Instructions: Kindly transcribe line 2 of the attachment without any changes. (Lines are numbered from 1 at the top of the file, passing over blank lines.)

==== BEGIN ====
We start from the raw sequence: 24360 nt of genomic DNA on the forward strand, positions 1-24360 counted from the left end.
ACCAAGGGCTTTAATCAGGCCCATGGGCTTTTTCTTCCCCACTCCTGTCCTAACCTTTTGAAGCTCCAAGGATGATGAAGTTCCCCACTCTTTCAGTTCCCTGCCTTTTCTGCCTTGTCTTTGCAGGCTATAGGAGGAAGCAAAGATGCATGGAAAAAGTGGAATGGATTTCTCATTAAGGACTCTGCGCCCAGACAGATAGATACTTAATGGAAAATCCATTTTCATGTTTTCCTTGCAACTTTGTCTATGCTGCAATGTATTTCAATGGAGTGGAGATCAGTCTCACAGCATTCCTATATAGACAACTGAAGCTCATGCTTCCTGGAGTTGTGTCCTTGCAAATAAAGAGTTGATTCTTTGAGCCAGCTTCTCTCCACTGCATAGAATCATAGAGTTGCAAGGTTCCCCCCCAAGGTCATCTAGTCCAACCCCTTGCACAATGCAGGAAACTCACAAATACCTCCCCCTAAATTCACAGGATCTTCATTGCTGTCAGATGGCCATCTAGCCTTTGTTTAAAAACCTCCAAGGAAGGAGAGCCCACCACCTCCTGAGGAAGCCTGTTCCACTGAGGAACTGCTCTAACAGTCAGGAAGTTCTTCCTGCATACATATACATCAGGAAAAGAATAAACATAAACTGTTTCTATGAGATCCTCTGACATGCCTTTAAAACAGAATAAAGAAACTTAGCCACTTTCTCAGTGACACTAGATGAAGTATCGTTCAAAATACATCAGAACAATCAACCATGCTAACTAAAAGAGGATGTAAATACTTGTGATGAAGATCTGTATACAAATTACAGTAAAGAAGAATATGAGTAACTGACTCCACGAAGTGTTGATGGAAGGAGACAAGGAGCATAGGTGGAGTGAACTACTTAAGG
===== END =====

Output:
ACCAAGGGCTTTAATCAGGCCCATGGGCTTTTTCTTCCCCACTCCTGTCCTAACCTTTTGAAGCTCCAAGGATGATGAAGTTCCCCACTCTTTCAGTTCCCTGCCTTTTCTGCCTTGTCTTTGCAGGCTATAGGAGGAAGCAAAGATGCATGGAAAAAGTGGAATGGATTTCTCATTAAGGACTCTGCGCCCAGACAGATAGATACTTAATGGAAAATCCATTTTCATGTTTTCCTTGCAACTTTGTCTATGCTGCAATGTATTTCAATGGAGTGGAGATCAGTCTCACAGCATTCCTATATAGACAACTGAAGCTCATGCTTCCTGGAGTTGTGTCCTTGCAAATAAAGAGTTGATTCTTTGAGCCAGCTTCTCTCCACTGCATAGAATCATAGAGTTGCAAGGTTCCCCCCCAAGGTCATCTAGTCCAACCCCTTGCACAATGCAGGAAACTCACAAATACCTCCCCCTAAATTCACAGGATCTTCATTGCTGTCAGATGGCCATCTAGCCTTTGTTTAAAAACCTCCAAGGAAGGAGAGCCCACCACCTCCTGAGGAAGCCTGTTCCACTGAGGAACTGCTCTAACAGTCAGGAAGTTCTTCCTGCATACATATACATCAGGAAAAGAATAAACATAAACTGTTTCTATGAGATCCTCTGACATGCCTTTAAAACAGAATAAAGAAACTTAGCCACTTTCTCAGTGACACTAGATGAAGTATCGTTCAAAATACATCAGAACAATCAACCATGCTAACTAAAAGAGGATGTAAATACTTGTGATGAAGATCTGTATACAAATTACAGTAAAGAAGAATATGAGTAACTGACTCCACGAAGTGTTGATGGAAGGAGACAAGGAGCATAGGTGGAGTGAACTACTTAAGG